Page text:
While the U.S. government continues to put out severe warnings about the spread of coronavirus variants (that are actually weaker than the original), it is failing to stop the alarming rise in deaths from the deadly drug fentanyl.
According to the Wall Street Journal article published last Friday, “Fentanyl Woes Gripping Western U.S,” while 254 people died last year in San Francisco from COVID-19, over 700 died from drug overdoses, an increase of 61 percent.
Fentanyl is a synthetic opioid that has wreaked havoc on the East Coast for years and has now become a huge health issue in the Western U.S. One user interviewed said fentanyl is more devastating than heroin.
The Wall Street Journal reports that in Seattle, “Overdose deaths involving fentanyl rose 57 percent in 2020 over the previous year, according to data from the county medical examiner.”
In the Las Vegas area, the increase from synthetic opioids such as fentanyl was up over 160 percent, while in Los Angeles, fentanyl was responsible for 26 percent more deaths among the homeless in just the first seven months of 2020.
Last September, the Wall Street Journal article revealed, “There were 70,630 drug deaths, a record… opioids including fentanyl were involved in about 70 percent of overdose deaths in 2019, according to the CDC.”
The data for this year so far is even more dire. Matt Haney, who sits on the San Francisco Board of Supervisors, is quoted as, “It’s an unprecedented spiraling, directly connected to the introduction of fentanyl in our city.”
According to the article:
“Fentanyl can be 50 times as potent as heroin, making it possible to overdose on tiny amounts. As a result, when fentanyl hits the street in force, more people tend to die. That is what has happened in New England and the Rust Belt, where beginning nearly a decade ago, it was often mixed into heroin. In some places in the Eastern U.S., it has all but replaced heroin as a popular street opioid.”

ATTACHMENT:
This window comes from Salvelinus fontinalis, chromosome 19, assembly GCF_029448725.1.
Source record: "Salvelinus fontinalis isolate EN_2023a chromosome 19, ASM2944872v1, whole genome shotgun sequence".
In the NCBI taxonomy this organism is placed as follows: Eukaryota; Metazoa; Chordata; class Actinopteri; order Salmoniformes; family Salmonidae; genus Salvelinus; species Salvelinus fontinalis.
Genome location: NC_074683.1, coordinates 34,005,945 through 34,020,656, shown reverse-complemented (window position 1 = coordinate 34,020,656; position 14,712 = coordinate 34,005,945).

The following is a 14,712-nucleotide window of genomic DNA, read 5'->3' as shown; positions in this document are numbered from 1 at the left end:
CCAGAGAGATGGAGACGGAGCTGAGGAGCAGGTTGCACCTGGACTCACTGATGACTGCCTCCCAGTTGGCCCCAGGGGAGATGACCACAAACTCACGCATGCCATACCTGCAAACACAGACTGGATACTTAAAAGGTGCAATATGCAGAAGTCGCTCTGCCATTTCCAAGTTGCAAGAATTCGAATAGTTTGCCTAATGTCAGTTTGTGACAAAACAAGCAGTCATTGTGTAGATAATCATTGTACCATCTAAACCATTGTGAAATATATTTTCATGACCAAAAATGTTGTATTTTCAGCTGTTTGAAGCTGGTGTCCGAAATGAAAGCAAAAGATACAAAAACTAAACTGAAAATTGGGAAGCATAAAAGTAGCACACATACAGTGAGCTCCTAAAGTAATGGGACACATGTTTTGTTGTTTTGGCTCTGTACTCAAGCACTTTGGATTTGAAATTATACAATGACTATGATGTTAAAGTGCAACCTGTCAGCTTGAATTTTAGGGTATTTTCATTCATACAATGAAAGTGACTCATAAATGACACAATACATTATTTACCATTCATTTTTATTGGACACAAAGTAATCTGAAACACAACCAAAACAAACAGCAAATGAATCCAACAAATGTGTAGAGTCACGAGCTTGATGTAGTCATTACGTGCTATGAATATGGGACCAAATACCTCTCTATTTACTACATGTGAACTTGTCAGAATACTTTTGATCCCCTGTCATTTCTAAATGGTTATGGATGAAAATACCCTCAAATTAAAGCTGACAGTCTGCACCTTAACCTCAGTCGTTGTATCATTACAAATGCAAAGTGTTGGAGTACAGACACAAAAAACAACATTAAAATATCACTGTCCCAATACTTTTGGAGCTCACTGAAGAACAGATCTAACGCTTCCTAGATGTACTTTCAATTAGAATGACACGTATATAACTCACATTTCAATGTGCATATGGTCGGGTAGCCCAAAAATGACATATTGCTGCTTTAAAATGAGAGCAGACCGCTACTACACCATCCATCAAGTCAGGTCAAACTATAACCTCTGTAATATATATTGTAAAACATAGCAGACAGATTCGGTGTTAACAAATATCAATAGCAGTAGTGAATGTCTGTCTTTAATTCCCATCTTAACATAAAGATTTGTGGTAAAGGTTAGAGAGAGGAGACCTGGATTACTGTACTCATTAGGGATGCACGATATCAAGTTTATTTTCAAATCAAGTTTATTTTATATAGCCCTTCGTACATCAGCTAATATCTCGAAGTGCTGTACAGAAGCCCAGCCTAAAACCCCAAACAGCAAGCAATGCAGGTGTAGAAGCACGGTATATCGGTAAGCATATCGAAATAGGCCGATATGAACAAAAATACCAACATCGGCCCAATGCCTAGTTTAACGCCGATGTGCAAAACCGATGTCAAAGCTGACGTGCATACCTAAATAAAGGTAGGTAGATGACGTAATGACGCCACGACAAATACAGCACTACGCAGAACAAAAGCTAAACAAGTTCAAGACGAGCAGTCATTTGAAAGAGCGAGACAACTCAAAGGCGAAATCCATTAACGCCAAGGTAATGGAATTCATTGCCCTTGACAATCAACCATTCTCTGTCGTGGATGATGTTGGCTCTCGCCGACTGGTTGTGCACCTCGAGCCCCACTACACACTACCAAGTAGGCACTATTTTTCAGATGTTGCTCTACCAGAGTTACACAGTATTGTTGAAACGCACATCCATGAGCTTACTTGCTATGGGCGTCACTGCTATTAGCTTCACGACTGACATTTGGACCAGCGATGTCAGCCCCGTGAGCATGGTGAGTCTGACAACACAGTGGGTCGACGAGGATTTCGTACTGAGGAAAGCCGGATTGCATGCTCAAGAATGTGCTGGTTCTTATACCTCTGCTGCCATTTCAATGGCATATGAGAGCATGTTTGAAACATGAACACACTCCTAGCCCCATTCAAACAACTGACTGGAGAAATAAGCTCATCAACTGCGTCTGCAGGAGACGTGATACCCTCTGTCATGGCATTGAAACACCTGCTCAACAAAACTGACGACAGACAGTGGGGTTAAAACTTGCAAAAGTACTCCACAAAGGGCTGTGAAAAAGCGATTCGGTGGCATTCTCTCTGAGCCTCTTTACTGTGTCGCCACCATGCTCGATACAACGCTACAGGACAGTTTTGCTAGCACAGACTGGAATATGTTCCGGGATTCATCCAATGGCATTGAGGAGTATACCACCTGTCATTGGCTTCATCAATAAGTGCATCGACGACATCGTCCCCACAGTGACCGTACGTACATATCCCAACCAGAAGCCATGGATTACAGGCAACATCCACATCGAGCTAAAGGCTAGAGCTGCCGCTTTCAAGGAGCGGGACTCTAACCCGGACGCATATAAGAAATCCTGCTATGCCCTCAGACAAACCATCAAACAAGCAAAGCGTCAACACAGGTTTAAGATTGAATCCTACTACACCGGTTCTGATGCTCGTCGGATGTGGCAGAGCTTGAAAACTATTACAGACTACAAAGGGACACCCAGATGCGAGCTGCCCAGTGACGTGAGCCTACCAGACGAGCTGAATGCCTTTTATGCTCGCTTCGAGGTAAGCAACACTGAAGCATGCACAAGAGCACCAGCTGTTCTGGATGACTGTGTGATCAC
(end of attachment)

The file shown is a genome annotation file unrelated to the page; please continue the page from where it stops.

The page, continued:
COVID Lockdowns Exacerbated the Problem
As in so many areas where the extended lockdowns have caused serious health problems for millions of Americans, public health officials point to emotional isolation and stress from job losses as reasons for increased drug use deaths. 
In Los Angeles and San Francisco, the significant homeless population, facing the closing down of shelters and other living spaces due to the lockdowns, were isolated with no available support to help them when they overdosed from fentanyl and other drugs.
The Wall Street Journal quoted Kristen Marshall, who manages a San Francisco non-profit coalition working on overdose prevention: “Isolation is also the thing that puts people at the absolute highest risk of overdose death.”
The New York Times published the 14 April article, “Overdose Deaths Have Surged During the Pandemic, C.D.C. Data Shows.” The article states,
“The surge [in drug overdose deaths] represents an increasingly urgent public health crisis, one that has drawn less attention and fewer resources while the nation has battled the coronavirus pandemic.” 
TRENDPOST: This reveals the hypocrisy of The New York Times. As the Trends Journal has noted for many months, the NYT is one of the loudest voices amplifying the fear and anxiety generated by government officials and their health experts over temporary spikes in coronavirus variants, which are causing fewer and fewer deaths. 
The New York Times has been a champion of draconian lockdown measures that have devastated the lives and livelihoods of scores of millions while blackballing those voices opposed to the measures. 
Yet, it’s their continuing promoting of the COVID War and warnings of virus variants that are causing the increased isolation and stress, thus exacerbating the very problem of overdose deaths the NYT cites as “an increasingly urgent public health crisis.”

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